Credit Suisse’s offices in Zurich. The bank said it would hire outside experts to investigate what led to losses tied to its involvement with Archegos Capital Management and Greensill Capital.
Credit…Arnd Wiegmann/Reuters

Credit Suisse said Tuesday it would replace the head of its investment bank and the chief of risk and compliance after losses from its involvement with Archegos Capital Management, the collapsed hedge fund, totaled nearly $5 billion.

The bank, which is based in Zurich, is in turmoil after a series of disasters that have battered its reputation and are likely to diminish its global clout. Credit Suisse also serves as a warning of the risks that may lurk in the financial system, as bankers and investors try to earn returns when interest rates are at rock bottom and stock values are already frothy.

Credit Suisse detailed the financial impact of its dealings with Archegos for the first time on Tuesday, saying it would report a loss for the first quarter of 900 million Swiss francs after booking a charge of 4.4 billion francs, or $4.7 billion, related to the hedge fund. The losses were higher than some estimates.

Brian Chin, the chief executive of Credit Suisse’s investment bank, will leave on April 30. Lara Warner, the chief risk and compliance officer, will step down immediately, the bank said.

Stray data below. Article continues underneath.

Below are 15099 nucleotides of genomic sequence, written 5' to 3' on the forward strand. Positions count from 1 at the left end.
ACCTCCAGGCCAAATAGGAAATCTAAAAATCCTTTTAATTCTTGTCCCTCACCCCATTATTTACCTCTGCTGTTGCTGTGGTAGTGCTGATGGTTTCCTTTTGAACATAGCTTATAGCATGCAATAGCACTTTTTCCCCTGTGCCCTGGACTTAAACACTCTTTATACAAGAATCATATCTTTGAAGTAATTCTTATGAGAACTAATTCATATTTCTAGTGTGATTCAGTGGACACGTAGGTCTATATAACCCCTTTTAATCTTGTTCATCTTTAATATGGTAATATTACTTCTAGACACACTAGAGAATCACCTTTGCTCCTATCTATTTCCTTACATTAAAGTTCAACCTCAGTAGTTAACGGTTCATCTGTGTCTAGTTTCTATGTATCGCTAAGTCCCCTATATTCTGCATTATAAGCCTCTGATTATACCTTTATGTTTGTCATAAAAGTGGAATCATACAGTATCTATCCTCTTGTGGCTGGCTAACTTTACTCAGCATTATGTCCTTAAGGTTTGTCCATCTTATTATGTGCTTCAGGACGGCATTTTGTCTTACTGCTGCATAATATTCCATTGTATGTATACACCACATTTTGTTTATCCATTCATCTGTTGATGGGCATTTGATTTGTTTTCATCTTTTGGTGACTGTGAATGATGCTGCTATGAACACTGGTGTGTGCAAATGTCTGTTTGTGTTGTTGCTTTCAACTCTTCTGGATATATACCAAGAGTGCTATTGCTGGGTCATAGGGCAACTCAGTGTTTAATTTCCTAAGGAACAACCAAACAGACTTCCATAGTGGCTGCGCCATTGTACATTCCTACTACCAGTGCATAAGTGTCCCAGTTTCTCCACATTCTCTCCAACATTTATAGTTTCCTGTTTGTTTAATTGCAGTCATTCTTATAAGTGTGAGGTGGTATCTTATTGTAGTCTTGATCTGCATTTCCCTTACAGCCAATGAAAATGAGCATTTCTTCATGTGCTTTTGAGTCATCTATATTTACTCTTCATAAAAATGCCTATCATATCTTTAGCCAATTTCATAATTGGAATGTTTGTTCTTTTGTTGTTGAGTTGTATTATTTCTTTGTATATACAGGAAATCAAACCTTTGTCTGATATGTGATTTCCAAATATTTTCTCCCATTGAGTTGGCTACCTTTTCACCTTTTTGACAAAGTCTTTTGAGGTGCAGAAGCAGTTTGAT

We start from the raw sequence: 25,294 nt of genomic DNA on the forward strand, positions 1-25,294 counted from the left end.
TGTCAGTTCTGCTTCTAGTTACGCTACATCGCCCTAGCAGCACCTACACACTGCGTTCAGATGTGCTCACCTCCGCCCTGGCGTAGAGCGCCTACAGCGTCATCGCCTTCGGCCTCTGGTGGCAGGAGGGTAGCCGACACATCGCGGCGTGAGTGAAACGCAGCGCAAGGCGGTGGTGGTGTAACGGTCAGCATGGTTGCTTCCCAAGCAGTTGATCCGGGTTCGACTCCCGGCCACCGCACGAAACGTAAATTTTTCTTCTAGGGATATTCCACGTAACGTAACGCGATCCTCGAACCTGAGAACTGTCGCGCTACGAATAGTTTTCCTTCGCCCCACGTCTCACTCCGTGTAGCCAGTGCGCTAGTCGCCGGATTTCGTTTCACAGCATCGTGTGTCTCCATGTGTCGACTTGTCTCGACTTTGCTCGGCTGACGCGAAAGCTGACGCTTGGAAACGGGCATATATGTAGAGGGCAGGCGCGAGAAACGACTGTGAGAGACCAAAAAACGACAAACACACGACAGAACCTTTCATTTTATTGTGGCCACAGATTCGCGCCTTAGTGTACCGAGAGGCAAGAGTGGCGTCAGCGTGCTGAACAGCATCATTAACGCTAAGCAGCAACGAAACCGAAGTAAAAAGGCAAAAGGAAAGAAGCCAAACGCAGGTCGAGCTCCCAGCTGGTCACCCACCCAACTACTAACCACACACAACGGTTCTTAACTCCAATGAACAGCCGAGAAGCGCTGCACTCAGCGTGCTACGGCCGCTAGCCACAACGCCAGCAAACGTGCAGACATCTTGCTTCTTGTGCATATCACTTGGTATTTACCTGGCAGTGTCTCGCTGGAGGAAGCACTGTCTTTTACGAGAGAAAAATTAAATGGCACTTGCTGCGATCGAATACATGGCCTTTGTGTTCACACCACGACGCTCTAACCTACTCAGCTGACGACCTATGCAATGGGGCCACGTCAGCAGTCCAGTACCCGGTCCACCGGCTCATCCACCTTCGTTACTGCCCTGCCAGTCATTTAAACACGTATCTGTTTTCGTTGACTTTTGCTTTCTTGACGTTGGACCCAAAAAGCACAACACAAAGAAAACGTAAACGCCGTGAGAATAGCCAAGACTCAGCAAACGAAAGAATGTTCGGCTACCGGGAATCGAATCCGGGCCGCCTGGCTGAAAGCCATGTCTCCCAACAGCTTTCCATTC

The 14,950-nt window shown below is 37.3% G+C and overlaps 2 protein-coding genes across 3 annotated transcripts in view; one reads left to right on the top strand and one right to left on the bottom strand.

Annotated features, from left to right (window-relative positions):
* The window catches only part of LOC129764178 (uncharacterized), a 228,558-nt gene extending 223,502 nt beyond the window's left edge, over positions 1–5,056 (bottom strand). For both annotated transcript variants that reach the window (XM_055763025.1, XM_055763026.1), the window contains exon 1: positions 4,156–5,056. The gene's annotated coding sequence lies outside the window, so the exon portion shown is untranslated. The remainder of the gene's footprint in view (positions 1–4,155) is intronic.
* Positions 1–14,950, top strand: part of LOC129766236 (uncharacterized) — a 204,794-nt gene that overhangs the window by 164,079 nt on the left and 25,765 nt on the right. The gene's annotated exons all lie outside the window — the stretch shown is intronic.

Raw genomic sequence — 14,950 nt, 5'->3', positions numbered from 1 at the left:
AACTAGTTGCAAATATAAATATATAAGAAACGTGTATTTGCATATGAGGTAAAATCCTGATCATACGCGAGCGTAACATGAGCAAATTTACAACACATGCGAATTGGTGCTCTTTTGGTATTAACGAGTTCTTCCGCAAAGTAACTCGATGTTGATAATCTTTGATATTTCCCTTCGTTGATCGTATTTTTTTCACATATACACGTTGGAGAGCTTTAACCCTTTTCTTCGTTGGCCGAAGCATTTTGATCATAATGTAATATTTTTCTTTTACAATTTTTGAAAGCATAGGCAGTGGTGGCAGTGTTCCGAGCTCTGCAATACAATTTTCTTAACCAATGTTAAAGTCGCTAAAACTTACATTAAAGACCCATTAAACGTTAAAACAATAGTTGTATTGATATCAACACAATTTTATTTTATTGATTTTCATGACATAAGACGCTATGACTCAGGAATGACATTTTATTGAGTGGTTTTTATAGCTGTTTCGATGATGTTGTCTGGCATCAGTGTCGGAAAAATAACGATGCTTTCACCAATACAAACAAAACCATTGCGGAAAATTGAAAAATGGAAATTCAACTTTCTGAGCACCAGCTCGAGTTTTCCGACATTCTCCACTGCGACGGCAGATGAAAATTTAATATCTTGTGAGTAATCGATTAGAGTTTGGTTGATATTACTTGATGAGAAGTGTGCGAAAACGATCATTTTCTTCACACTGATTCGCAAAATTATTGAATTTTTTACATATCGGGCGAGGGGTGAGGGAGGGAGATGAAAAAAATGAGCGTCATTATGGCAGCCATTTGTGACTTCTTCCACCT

Members of Credit Suisse’s executive board will forgo their bonuses for 2020 and 2021, the bank said. Credit Suisse will also cancel plans to buy back its own shares, a way of pushing up the stock price. But the bank, seeking to dispel any questions about its overall health, said its capital was still at levels considered acceptable.

Credit Suisse shares were down more than 2 percent in Zurich trading early Tuesday. They have lost one-quarter of their value since the beginning of March.

Thomas Gottstein, the chief executive of Credit Suisse since last year, said the bank would hire outside experts to investigate what led to the “unacceptable” loss from Archegos as well as the bank’s involvement with Greensill Capital, which collapsed last month.

Credit Suisse’s asset management unit oversaw $10 billion in funds that Greensill packaged based on financing it provided to companies, many of which had low credit ratings.

“Serious lessons will be learned,” Mr. Gottstein said.

Tucson is building on a five-year growth plan that predated the pandemic. “We’re working together as a region,” Mayor Regina Romero said.
Credit…Rebecca Noble for The New York Times

Some midsize cities — like Austin, Texas; Boise, Idaho; and Portland, Ore. — may be poised to rebound faster than others because they have developed strong relationships with their local economic development groups.

These partnerships have established comeback plans that incorporate a number of common goals, like access to affordable loans, relief for small businesses and a focus on downtown areas, Keith Schneider reports for The New York Times.

In Tucson, the revitalization plan, which goes into effect this month, calls for assessing the effect of the pandemic on important business sectors, including biotech and logistics. Other provisions advocate recruiting talented workers and preparing so-called shovel-ready building sites of 50 acres or more.